Thursday, March 08, 2007


Hello boys & girls. Today we are going to take a look at the grown up world and learn a new word.

Can you say "indemnify"?

So what does this word mean?

Let's look at what Mr. Dictionary has to say about indemnify.

"protection against future loss"

Note the word FUTURE in the definition.

"An agreement wherein one party financially protects another against an anticipated loss"

Note the word ANTICIPATED. This means something that may happen in the FUTURE.

So what does all this have to do with insurance?

Insurance is an INDEMNIFICATION policy. The contract agrees to INDEMNIFY the insured party should a loss occur in the FUTURE.

Let's see how this works in real life.

Readling, a 50-year-old real estate agent, is one of nearly 47 million Americans with no health insurance.

Let's back up just a moment and see how this happened.

As an independent contractor with a Century 21 real estate brokerage, Readling had bought insurance on her own — a temporary extension of coverage from a prior job.

A temporary extension. Was this COBRA, or was it STM (short term medical)?

The article does not state.

STM's are helpful to bridge a gap when you KNOW you have GUARANTEED coverage coming in a few months. It is not a long term solution.

But she was unable to renew it after she had surgery for breast cancer in 2005.

The cancer probably had nothing to do with the renewal, as many STM's will allow you to reapply but they will not cover any pre-existing conditions. There are a few that will not allow you to reapply if you have made a claim during the prior policy term.

Most insurers would not offer her coverage, she said, and one carrier quoted a price of $2,300 a month for coverage with a deductible of $5,000 a year.

Frankly, I am surprised anyone made an offer. If she had the opportunity to pick up full coverage she should have taken it.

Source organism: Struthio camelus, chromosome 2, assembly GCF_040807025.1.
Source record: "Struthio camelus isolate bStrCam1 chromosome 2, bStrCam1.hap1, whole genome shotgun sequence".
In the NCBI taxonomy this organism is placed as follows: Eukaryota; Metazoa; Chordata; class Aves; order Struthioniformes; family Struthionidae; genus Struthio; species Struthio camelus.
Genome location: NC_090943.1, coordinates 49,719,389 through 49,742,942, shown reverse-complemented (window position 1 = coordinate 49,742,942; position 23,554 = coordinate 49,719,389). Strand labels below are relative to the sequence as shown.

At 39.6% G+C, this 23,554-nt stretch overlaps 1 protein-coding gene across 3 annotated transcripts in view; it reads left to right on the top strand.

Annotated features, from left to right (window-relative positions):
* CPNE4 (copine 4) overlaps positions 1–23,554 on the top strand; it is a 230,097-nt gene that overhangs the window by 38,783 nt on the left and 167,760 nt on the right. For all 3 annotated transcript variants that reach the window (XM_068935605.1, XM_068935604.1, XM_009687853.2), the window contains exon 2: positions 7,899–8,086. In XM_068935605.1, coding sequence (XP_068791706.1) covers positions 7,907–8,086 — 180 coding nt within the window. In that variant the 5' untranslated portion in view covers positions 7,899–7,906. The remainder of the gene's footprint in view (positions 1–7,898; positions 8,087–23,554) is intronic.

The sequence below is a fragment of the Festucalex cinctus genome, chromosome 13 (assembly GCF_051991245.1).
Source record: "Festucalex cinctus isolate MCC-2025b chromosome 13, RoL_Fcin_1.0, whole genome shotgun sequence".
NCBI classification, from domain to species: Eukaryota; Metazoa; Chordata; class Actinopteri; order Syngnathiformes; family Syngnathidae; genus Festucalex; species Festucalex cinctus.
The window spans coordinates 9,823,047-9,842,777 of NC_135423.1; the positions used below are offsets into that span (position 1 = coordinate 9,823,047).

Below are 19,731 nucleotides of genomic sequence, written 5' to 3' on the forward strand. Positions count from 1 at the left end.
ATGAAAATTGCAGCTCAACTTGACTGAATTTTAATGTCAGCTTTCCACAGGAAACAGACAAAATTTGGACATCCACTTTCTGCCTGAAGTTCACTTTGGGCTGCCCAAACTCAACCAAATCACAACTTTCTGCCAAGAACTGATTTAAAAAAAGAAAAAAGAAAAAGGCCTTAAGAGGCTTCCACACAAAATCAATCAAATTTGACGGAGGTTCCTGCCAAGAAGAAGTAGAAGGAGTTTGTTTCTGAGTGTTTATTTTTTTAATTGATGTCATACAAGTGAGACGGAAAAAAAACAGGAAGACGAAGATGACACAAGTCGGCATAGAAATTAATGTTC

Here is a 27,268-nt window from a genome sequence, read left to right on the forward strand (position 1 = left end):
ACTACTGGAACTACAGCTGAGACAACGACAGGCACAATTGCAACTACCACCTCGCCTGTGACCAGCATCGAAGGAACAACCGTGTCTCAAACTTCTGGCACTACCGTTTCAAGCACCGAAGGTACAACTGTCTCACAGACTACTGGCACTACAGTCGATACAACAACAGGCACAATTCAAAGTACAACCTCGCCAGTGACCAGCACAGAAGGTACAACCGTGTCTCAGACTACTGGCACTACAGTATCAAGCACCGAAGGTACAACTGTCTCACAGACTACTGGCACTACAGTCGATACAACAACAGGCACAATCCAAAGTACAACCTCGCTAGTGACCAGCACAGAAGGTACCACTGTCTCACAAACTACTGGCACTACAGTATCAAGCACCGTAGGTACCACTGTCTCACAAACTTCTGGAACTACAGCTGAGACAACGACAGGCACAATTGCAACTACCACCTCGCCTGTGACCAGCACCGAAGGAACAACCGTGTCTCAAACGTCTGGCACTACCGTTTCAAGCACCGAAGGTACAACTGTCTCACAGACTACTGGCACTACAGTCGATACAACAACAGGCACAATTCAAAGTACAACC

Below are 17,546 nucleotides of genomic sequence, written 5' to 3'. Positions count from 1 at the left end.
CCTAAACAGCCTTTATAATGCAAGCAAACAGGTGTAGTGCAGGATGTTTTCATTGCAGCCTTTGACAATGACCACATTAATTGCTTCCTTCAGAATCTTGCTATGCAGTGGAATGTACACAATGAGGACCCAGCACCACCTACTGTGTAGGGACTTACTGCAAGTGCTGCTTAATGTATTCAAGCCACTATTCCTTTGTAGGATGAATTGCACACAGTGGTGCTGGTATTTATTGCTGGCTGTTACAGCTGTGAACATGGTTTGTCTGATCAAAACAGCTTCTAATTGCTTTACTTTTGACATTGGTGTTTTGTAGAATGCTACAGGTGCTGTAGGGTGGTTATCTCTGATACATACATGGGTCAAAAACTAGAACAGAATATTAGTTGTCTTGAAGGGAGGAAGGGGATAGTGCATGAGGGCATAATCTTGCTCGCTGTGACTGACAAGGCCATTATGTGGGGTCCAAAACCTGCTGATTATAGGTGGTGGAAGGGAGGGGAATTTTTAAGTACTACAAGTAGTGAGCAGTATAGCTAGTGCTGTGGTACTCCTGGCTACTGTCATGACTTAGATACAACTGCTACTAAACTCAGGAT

To collect unpaid medical bills, health care providers often obtain judgments against a patient's spouse, as well as the patient, and file liens against their homes.

This is something many folks, even those with the funds & good health, seem to ignore. Without insurance you can still receive treatment but you will still have to pay. The way you pay is with your assets and forfeiting a portion of your wages should your medical creditors decide to pursue garnishment.

She said she had never voluntarily allowed her insurance to lapse and could not understand why she was being refused coverage.

She was refused coverage because she failed to QUALIFY for insurance. As a friend says, you pay for insurance with your dollars but you buy it (qualify for it) with your good health.

The only guaranteed continuity of coverage is from one employer plan to another. Beyond that, about three fourths of the states have a risk pool where someone who is otherwise uninsurable can obtain coverage on a guaranteed basis. All states have HIPAA compliance laws in place that allow someone coming off a group plan to purchase coverage once their COBRA expires.

Barbara Morales Burke, the chief deputy insurance commissioner of North Carolina, said state law did not guarantee the availability of health insurance for everyone. "Most insurers decline to issue policies to those individuals whom they deem to be too risky because of their medical history," Morales Burke said. Blue Cross and Blue Shield of North Carolina will sell to anyone, regardless of the person's medical condition, she added, but the premiums may be very high for people who have had serious illnesses.

So there is an option. In many states Blue is the carrier of last resort, so she is not completely without options.

Working with her doctors, Readling raced to get as many tests as possible before her coverage expired. She recalled her anxiety in the final months: "It's like a freight train coming at you, and it's going to get you. And there was nothing I could do."

Actually, there was.

The permanent coverage needed could have been purchased in advance of the need. That is what an indemnification contract does.

It pays for losses that may occur in the future.
blog comments powered by Disqus